Conclusion

It was demonstrated that the TST negative rCt without radiological evidence of LTBI/TB did not develop an IGRA-PstS1(285–374):CFP10 response during the one-year follow up. Moreover, all incident cases were detected by our new IGRA; and a significant decrement of LSA-PstS1(285–374):CFP10 reactivity post-prophylactic tLTBI was found. To our knowledge, this is the first study to monitor changes in the immune response profile of IGRA-PstS1(285–374):CFP10 among rCt during a consecutive one-year period, thus providing additional evidence of its potential in the detection of LTBI.

Keywords

M. tuberculosis TuberculosisLTBIInterferon-gammaFollow up

Background

Despite the availability of efficient antibiotic treatments, the control of tuberculosis (TB) remains a challenge worldwide [13]. After an initial Mycobacterium tuberculosis (Mtb) infection, approximately 10% will develop TB. The great majority (roughly 90%), however, is expected to control the bacterial replication and present latent infection (LTBI) while under the constant risk of developing the active form [4].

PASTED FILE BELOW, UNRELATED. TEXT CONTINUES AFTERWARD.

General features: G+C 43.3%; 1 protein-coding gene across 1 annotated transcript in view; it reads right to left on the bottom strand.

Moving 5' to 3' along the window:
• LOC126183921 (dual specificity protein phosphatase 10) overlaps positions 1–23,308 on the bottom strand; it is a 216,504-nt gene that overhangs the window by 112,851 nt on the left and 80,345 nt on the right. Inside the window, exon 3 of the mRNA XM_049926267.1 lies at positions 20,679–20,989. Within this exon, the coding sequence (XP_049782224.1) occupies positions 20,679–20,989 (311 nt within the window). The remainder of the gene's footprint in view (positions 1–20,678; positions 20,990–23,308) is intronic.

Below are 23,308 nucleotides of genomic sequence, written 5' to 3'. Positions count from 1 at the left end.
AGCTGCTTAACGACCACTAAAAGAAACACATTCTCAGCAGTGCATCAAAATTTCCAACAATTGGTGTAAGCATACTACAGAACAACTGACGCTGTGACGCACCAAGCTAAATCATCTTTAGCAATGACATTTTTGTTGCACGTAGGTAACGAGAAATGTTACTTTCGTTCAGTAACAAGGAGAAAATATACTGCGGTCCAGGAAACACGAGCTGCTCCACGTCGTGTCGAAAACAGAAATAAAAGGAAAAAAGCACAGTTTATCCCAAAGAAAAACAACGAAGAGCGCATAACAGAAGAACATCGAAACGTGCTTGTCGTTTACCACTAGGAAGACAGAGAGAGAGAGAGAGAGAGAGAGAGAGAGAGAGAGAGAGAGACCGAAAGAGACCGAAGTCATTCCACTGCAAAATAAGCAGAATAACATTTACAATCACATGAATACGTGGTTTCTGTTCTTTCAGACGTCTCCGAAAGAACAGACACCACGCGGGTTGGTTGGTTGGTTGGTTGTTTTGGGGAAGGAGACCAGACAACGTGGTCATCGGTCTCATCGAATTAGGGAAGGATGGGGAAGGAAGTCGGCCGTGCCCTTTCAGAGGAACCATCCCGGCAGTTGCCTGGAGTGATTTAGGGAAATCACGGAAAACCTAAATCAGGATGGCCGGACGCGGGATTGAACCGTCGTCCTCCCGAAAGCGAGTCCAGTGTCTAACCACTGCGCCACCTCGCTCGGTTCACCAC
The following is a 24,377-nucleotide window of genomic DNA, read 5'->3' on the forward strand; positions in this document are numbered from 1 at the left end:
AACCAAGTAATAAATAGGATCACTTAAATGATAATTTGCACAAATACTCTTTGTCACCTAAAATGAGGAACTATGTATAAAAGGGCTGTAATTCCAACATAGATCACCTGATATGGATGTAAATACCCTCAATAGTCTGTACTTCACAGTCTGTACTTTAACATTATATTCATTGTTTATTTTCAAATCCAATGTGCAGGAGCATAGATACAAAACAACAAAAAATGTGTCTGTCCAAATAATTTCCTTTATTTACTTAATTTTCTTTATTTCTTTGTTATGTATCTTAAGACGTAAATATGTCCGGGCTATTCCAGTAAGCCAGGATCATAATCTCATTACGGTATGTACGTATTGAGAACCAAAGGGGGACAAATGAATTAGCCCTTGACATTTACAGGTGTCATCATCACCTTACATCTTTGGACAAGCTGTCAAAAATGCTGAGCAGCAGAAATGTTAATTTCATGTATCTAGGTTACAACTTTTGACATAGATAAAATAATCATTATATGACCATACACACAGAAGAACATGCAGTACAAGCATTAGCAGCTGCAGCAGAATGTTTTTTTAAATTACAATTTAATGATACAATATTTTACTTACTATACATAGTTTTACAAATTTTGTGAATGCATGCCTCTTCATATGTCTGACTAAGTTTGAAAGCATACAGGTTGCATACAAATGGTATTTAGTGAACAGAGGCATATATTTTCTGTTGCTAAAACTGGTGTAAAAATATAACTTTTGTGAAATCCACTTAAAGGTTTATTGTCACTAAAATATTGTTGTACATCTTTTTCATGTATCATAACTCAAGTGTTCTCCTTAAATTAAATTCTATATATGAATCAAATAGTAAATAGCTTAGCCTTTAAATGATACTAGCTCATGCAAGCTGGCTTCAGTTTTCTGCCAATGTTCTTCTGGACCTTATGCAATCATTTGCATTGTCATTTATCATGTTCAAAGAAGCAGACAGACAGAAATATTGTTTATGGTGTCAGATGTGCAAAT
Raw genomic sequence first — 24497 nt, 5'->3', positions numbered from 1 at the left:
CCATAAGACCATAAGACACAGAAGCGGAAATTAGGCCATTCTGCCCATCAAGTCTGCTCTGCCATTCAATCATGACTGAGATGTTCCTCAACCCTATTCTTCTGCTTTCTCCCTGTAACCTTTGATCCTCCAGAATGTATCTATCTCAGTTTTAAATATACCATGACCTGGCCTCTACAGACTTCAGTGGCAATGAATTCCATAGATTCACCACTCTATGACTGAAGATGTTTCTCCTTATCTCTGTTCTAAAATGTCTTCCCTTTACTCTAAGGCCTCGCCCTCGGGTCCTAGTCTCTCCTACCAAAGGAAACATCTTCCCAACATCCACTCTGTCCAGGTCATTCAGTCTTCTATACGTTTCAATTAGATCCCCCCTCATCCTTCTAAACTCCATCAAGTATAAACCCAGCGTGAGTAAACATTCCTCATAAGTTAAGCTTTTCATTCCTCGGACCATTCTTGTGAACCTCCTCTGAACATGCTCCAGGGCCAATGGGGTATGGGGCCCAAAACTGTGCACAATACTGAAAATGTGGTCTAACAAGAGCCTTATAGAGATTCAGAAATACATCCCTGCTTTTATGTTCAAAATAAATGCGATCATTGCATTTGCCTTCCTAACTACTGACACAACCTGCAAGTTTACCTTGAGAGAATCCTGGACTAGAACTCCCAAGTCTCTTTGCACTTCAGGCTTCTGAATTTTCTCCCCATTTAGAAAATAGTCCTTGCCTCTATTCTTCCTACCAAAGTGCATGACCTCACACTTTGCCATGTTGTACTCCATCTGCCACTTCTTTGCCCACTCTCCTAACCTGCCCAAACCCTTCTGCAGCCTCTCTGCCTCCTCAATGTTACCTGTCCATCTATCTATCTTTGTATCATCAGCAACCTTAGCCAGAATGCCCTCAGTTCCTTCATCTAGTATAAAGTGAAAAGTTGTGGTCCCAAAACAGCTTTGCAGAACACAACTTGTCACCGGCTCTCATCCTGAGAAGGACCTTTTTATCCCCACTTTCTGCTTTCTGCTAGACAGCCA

In active disease, clinical manifestations may help diagnose pulmonary TB [5]. In contrast, LTBI is asymptomatic and the lack of adequate diagnostic methods to detect latent infection tend to hamper attempts at preventing new incident cases even though the isoniazid preventive treatment for LTBI (tLTBI) has been found to reduce the risk of developing TB by as much as 90% [2, 6].

For over a century, LTBI diagnoses have relied on the relatively simple, low-cost, tuberculin skin test (TST) [7]. However, false-positive results may occur in the TST due, in large part, to a previous exposure to environmental non-tuberculous mycobacteria [8]. TST also includes the boosting phenomenon and the need for a reading visit [9]. After development of the commercial interferon-gamma (IFN-γ) release assay (IGRA), a new tool emerged that measures the host T helper 1 (Th1) IFN-γ response by priming blood cells with antigens encoded by the Mtb region of difference 1 (RD1), the ESAT6, and the CFP10 [2]. Notwithstanding the evidence afforded by longitudinal studies suggesting that, among high-risk populations, TST is more sensitive [10] and cost-effective [2], there is a global tendency, especially in high-income countries, to replace TST by a single-step commercial IGRA-RD1 or simply apply it after a prior TST screening [11]. But, these approaches would necessarily increase the financial burden of global TB control programs, primarily in low- and middle-income countries [1, 12]. Hence, the need for new, more cost-effective, and reliable tools/antigens that could safely substitute or add sensitivity to the LTBI biomarkers currently in use continues to exist.